[This article is from The Round Table: The Commonwealth Journal of International Affairs.]
The mental health of people in South Asia is an essential aspect of their life. It is becoming increasingly a matter of concern, with many people experiencing problems like depression, anxiety, and addiction. Studies have shown that South Asia has a higher rate of mental illness than many other regions of the world. Inappropriate knowledge and mental health stigma make it hard for people to seek help and to get proper treatment. Mental health services are also often not good enough or easy to get because there are insufficient trained professionals and resources are scarce.
Almost 23% of the world’s population lives in eight South Asian countries. All these countries share many similarities in living and development standards. All the South Asian countries suffer from an inadequate supply of appropriate medical facilities, primarily attributable to the region’s high population density. South Asia has a wide range of contrasts. This region has experienced substantial social and economic transformations in the last few decades. Mental, neurological, and drug use problems account for most of the disease burden in South Asian countries. The population of South Asia is multicultural, religious, and socioeconomically heterogeneous; it is also growing too fast. However, few studies have estimated the prevalence and burden of this region’s psychiatric disorders.
Recently, the World Health Organisation (WHO) reported that, according to the national health surveys of India and Nepal, the overall weighted prevalence of mental morbidity in adults was very high. At the same time, in other countries, such as Bhutan, Sri Lanka, and Maldives, there are no national estimates of the prevalence of mental disorders, epilepsy, other neurological disorders, nor information about the availability of mental health services. Only four countries have national mental health policies: India, Pakistan, Nepal, and Bhutan. Apart from India (1982 policy), the others developed as late as in the late 1990s. Most countries elsewhere have national mental health programmes. Some have integrated mental health with the general health delivery system.
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Based on the national health surveys in India and Nepal, WHO reports that the lifetime prevalence of mental morbidity is 13.7% in India and 10% in Nepal. In recent years, the centralisation of the mental health delivery system has suffered a significant setback, and the focus has shifted to community care rather than the establishment of new mental asylums. To promote mental health in the region, the WHO South Asia Region Member States adopted the Paro Declaration, committing themselves to universal access to care and services centred on the person.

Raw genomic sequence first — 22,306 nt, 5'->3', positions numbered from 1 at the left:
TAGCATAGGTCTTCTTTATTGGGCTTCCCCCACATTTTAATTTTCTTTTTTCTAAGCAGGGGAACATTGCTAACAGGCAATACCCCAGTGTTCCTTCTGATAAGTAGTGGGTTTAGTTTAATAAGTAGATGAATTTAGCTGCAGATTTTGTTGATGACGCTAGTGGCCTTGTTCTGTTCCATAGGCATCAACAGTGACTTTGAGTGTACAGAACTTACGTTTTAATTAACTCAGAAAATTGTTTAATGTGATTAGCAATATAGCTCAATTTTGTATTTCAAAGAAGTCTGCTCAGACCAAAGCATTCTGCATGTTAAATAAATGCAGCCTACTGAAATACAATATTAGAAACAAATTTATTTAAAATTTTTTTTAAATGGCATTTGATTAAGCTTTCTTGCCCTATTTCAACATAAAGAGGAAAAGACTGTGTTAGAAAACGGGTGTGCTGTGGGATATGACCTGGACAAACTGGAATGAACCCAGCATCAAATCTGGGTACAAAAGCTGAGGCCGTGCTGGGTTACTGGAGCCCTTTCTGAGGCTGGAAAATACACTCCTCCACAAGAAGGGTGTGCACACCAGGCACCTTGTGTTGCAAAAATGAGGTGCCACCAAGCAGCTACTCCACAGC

In many South Asian communities, mental health is stigmatised, and symptoms are frequently disregarded due to a lack of education and awareness. Owing to the stigma associated with mental illness, South Asians frequently suffer in silence. South Asian countries have encountered specific difficulties in responding to the global psychosocial repercussions of COVID-19. Some research has linked COVID-19 and the lockdowns to an increase in cases of psychological disorders among the general population. The symptoms for such disorders include withdrawal from social activities, vulnerability to false information, anxiety about contracting an infection, and difficulty in sleeping.
It is a crying need of the hour that all South Asian governments should improve mental health services. WHO recently announced a ‘Mental Health Gap Action Programme’ (MHGAP). Its goal is to help more people with mental and psychological disorders in low-middle-income countries. The MHGAP presented a framework to people who are not experts on how to help people with mental health. Mental health is still a common topic of conversation in the most popular forums and platforms in the 21st century. ‘There is no health without mental health’, says the World Health Organisation. Because of this, we should rethink mental health as a top priority.
Shraddha Tripathi is the Assistant Professor, Department of Psychology, Manipal University Jaipur, Rajasthan, India.